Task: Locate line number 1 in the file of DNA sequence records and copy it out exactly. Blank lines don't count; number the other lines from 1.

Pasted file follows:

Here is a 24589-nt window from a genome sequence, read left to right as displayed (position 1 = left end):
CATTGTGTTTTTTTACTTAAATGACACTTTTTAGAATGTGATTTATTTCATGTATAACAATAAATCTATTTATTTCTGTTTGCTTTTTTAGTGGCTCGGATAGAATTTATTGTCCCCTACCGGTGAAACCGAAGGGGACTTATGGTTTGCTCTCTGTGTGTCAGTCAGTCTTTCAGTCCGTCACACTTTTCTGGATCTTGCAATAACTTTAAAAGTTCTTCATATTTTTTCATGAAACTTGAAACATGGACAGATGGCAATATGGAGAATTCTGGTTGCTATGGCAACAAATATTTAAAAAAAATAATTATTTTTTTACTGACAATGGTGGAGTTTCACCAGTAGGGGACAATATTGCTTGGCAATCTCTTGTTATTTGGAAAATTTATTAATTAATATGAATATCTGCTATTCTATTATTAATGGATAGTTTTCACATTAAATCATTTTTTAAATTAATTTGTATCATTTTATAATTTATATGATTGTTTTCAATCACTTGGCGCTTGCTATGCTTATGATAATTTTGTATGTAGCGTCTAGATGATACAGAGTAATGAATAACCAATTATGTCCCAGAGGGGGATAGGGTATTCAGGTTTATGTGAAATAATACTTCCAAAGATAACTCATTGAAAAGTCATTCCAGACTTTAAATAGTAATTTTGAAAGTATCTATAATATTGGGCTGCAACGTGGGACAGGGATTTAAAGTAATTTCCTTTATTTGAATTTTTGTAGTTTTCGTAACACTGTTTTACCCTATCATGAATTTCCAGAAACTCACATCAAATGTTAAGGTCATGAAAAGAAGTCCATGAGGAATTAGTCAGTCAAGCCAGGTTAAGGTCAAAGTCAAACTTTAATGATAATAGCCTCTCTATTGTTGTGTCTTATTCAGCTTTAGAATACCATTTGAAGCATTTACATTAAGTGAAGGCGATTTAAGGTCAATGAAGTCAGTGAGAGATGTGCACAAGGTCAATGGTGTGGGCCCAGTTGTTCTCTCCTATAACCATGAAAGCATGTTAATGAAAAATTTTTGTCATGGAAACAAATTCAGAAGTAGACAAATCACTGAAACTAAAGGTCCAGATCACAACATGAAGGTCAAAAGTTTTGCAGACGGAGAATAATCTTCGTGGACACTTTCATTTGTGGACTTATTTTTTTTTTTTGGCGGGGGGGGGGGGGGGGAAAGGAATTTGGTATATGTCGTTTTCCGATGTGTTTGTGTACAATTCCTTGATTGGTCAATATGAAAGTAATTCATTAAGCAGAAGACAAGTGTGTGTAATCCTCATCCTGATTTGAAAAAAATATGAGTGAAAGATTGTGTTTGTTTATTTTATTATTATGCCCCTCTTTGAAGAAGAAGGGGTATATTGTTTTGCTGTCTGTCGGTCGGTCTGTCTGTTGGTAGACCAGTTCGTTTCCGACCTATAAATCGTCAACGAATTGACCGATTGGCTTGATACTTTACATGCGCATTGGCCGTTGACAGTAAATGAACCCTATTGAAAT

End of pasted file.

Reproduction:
Here is a 24589-nt window from a genome sequence, read left to right as displayed (position 1 = left end):